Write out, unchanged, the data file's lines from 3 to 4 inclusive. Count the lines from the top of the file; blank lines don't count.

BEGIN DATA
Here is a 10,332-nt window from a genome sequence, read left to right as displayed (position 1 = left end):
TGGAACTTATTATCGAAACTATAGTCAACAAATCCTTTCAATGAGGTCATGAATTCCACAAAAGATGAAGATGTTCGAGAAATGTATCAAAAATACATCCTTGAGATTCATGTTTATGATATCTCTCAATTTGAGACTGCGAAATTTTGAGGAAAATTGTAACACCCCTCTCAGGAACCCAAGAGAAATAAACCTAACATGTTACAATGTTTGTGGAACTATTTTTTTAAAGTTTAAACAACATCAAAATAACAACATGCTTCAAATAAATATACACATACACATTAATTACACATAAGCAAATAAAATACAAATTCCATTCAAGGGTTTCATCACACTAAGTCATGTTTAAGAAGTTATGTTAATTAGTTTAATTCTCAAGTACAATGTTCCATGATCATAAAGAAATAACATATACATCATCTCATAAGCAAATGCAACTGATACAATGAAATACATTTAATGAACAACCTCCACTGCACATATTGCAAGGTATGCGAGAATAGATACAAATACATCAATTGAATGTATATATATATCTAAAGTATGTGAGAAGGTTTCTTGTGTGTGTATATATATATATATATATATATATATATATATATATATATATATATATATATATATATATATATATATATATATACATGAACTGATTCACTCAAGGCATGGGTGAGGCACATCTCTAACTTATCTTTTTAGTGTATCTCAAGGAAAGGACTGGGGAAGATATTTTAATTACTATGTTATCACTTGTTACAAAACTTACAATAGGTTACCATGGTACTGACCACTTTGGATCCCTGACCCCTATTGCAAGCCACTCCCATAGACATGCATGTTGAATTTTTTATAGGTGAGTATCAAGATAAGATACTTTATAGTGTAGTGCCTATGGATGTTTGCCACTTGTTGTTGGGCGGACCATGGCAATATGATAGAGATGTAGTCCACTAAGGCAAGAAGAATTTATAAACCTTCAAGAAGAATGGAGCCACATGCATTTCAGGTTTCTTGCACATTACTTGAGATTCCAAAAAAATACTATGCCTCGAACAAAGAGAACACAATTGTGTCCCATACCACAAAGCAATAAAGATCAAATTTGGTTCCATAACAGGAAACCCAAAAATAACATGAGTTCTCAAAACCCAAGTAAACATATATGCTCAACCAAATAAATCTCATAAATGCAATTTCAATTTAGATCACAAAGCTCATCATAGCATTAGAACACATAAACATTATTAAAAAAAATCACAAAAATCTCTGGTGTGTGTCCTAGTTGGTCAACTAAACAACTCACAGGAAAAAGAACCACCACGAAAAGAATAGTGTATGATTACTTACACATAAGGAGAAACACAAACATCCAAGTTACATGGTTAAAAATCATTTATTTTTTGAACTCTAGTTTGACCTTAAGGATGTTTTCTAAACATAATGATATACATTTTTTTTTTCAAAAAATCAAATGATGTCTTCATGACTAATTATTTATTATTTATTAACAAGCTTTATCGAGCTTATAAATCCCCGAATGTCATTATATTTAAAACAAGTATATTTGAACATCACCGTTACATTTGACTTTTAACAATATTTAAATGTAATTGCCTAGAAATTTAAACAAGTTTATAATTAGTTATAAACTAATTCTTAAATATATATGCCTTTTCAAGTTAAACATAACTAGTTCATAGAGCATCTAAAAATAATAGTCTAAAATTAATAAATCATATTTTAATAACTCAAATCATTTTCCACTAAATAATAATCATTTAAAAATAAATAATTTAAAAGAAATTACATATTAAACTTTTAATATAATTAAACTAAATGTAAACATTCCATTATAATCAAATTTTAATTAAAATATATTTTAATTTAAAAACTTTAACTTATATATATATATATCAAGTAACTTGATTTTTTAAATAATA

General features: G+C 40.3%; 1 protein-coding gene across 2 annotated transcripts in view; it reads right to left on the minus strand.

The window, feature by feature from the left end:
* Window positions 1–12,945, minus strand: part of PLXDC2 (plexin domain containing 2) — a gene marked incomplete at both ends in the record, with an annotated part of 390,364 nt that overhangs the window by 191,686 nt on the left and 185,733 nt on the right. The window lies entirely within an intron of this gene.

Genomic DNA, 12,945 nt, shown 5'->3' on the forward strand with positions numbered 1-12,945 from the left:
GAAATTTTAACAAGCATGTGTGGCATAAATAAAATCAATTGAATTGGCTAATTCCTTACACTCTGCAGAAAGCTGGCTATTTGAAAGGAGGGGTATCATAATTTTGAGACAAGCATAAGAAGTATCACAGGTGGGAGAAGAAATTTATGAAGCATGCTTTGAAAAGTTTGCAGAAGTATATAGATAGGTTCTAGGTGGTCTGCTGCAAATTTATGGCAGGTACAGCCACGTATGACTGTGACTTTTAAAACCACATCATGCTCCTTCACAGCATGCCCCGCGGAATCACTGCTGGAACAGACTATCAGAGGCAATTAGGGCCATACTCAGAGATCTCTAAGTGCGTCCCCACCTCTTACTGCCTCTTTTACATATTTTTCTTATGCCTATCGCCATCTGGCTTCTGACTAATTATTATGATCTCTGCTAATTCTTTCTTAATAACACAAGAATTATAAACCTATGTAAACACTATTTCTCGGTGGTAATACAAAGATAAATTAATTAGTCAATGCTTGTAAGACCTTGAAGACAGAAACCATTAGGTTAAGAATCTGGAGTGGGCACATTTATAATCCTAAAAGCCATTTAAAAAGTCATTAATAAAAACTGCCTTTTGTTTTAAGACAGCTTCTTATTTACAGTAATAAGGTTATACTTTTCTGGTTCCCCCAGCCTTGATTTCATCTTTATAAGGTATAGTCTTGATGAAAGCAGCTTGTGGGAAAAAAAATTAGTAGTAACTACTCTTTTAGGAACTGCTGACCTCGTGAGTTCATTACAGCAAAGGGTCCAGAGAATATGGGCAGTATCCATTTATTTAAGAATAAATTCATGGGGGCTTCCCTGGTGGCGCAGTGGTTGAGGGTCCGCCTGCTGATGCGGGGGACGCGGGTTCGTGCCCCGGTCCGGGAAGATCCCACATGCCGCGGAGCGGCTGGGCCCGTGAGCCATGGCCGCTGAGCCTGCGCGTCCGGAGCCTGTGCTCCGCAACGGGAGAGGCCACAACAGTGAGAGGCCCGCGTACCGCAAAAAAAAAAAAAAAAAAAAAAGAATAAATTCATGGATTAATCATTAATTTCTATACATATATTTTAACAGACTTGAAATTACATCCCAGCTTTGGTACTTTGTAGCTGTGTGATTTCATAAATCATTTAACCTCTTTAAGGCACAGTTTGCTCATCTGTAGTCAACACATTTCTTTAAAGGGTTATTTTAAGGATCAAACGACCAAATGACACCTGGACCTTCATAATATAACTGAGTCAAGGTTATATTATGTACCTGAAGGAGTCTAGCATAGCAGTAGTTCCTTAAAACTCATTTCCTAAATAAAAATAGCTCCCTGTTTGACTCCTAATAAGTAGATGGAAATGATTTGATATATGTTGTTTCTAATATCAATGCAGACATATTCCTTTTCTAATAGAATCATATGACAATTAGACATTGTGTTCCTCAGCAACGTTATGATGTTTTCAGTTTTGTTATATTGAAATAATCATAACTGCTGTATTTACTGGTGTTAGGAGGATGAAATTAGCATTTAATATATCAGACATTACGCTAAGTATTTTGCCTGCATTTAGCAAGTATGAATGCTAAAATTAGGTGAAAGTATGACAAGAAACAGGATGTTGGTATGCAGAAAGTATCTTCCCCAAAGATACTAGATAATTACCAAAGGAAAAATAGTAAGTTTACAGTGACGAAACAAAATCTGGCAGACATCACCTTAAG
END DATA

General features: G+C 40.3%; 1 protein-coding gene across 2 annotated transcripts in view; it reads right to left on the minus strand.

The window, feature by feature from the left end: